Monday 16 June 2014

Presentation deck: Modern SharePoint development – techniques for off-box code

WP_20140610_003I recently gave a couple of talks at the SharePoint Evolution 2014 conference (a roadshow no less! Check out the tour bus to the left!) I spoke in London and Cambridge - I had a great time as a speaker, and had some great conversations with attendees.

I created some new materials for these talks (slide decks/demos etc.) and will publish links to these over the next couple of posts, starting here. For the first time, I’ve recorded my demos and published the videos to YouTube (links in the slide deck) – so hopefully much of the information conveyed in the demos is available too.

"Modern SharePoint development - techniques for moving code off SharePoint servers"


Almost 2 years after many of us first began to get exposure, it’s fair to say that “SharePoint apps” are not going away. Although Microsoft certainly have changed tack on some things in the SharePoint dev world, it does seem that the apps/remote code model is something that Microsoft are committed to and will continue to invest in. Whilst they’re not right for every scenario, I generally do also buy into the message that building solutions in this way can help even for on-premises deployments. Some specific points here include:

  • Greater isolation – an app running “off-box” cannot bring down SharePoint for the entire organization
  • Ease of upgrade – less customizations made in SharePoint, the easier upgrade (e.g. to SharePoint 2015) becomes
  • Possibility of transitioning to cloud – if the organization is even half-considering a move to Office 365 (e.g. in the next few years), building solutions the “cloud-friendly” way means no/minimal re-work is required to move. Certainly we have more than one client who has asked us to build this way – because they want to leave the door open for Office 365 (or hybrid) as they move forward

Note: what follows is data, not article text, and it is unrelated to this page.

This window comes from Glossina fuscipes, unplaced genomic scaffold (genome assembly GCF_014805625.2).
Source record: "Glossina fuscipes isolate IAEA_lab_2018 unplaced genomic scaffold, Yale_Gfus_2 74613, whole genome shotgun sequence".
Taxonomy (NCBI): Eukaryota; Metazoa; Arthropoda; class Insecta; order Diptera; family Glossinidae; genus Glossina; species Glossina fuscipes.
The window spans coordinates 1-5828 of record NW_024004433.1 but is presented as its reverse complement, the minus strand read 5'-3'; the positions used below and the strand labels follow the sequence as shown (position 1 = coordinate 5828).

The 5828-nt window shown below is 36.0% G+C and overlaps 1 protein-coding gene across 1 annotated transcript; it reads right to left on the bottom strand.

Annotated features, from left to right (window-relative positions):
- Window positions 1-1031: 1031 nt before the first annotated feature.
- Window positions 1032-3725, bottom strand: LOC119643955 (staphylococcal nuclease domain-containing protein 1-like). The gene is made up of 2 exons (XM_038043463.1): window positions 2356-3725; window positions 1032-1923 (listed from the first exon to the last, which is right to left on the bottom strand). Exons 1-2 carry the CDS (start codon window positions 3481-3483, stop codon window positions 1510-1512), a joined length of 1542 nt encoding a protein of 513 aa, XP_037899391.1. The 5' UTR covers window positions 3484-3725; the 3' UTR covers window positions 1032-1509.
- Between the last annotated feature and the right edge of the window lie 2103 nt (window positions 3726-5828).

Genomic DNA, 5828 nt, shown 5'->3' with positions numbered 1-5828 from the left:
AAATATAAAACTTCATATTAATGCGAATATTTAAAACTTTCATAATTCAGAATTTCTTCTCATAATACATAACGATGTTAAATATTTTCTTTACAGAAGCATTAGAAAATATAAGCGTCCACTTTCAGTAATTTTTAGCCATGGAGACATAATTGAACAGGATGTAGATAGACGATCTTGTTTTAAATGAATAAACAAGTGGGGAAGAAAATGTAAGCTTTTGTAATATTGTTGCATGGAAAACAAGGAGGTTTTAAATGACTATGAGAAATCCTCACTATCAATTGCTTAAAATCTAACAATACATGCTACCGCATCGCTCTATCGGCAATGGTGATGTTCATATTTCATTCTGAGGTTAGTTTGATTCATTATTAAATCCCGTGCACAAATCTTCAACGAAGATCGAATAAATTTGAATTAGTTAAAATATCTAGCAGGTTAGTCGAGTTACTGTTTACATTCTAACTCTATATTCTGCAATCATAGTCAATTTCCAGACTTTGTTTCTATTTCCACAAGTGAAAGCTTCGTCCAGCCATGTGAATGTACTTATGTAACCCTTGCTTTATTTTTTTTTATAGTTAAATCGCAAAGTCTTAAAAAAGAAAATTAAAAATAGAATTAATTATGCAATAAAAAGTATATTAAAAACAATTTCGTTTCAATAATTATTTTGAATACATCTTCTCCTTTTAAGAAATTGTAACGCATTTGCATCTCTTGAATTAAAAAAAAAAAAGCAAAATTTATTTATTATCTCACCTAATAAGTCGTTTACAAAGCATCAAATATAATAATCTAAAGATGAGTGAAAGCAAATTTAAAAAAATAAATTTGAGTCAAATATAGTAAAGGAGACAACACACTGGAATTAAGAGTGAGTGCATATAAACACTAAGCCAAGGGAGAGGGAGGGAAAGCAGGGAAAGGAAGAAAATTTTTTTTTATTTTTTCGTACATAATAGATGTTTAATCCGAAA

Speaking to attendees I realise that for many folks, Microsoft’s push to this “Cloud Application Model” hasn’t really resonated yet. They ask “why change, especially when new skills are required and many common SharePoint things become more difficult to implement?”. Well, I do agree that it doesn’t always make sense. No-one is saying you have to do things using these techniques. If, for example, the organization is sure that the cloud isn’t the right solution for them in the next few years, and they are happy with the deal they get in managing SharePoint (including any upgrade projects they might undertake), then fine – you might be able to deliver more business value using farm solutions and full-trust code.

In general, however, I think at least an awareness of this emerging trend (towards cloud-friendly SharePoint development) is beneficial. Hopefully this slide deck is of some use here, but there are many other good resources too – I list some at the end of this article


There are 3 main areas – each with an accompanying demo/YouTube video:

  • Running code in Azure (Remote Event Receivers used as example)
  • Using "PowerShell + CSOM" scripts
  • Analysis of Microsoft's "AMS Samples"
Original abstract

Those implementing Office 365 know that custom code cannot run on the SharePoint servers, and remote code alternatives must be used. However, it can be valuable to adopt the same "cloud-friendly" development techniques even for on-premises implementations. In addition to increasing platform stability, this enables you to build in flexibility to your deployment - leaving the door open to a potential move to Office 365 in the future without major re-engineering. With several code-focused demos, this session examines approaches for switching to "off-box" code - including Remote Event Receivers, PowerShell and CSOM scripts, and a nod to JavaScript-based approaches. We’ll also take an in-depth look at Microsoft’s Office App Model Samples (AMS) and why you should care about them.

Resources/further reading

No comments: